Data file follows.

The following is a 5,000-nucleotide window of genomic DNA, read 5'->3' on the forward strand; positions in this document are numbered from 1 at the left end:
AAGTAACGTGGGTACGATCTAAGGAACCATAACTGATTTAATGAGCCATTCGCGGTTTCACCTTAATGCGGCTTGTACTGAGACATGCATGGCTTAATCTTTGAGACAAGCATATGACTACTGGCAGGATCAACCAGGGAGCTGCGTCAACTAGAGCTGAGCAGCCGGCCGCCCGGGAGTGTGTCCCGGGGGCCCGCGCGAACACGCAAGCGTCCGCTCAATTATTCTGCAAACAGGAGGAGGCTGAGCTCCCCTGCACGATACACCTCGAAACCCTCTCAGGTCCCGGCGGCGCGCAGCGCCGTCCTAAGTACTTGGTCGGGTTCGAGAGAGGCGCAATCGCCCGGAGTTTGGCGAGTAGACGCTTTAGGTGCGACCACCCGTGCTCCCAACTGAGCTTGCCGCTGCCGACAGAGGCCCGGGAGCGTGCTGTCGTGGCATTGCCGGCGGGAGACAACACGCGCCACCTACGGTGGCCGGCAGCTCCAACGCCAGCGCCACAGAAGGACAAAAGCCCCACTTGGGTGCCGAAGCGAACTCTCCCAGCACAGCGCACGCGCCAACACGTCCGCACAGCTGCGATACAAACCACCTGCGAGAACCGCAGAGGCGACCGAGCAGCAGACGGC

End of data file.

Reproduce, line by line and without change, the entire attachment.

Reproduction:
The following is a 5,000-nucleotide window of genomic DNA, read 5'->3' on the forward strand; positions in this document are numbered from 1 at the left end:
AAGTAACGTGGGTACGATCTAAGGAACCATAACTGATTTAATGAGCCATTCGCGGTTTCACCTTAATGCGGCTTGTACTGAGACATGCATGGCTTAATCTTTGAGACAAGCATATGACTACTGGCAGGATCAACCAGGGAGCTGCGTCAACTAGAGCTGAGCAGCCGGCCGCCCGGGAGTGTGTCCCGGGGGCCCGCGCGAACACGCAAGCGTCCGCTCAATTATTCTGCAAACAGGAGGAGGCTGAGCTCCCCTGCACGATACACCTCGAAACCCTCTCAGGTCCCGGCGGCGCGCAGCGCCGTCCTAAGTACTTGGTCGGGTTCGAGAGAGGCGCAATCGCCCGGAGTTTGGCGAGTAGACGCTTTAGGTGCGACCACCCGTGCTCCCAACTGAGCTTGCCGCTGCCGACAGAGGCCCGGGAGCGTGCTGTCGTGGCATTGCCGGCGGGAGACAACACGCGCCACCTACGGTGGCCGGCAGCTCCAACGCCAGCGCCACAGAAGGACAAAAGCCCCACTTGGGTGCCGAAGCGAACTCTCCCAGCACAGCGCACGCGCCAACACGTCCGCACAGCTGCGATACAAACCACCTGCGAGAACCGCAGAGGCGACCGAGCAGCAGACGGC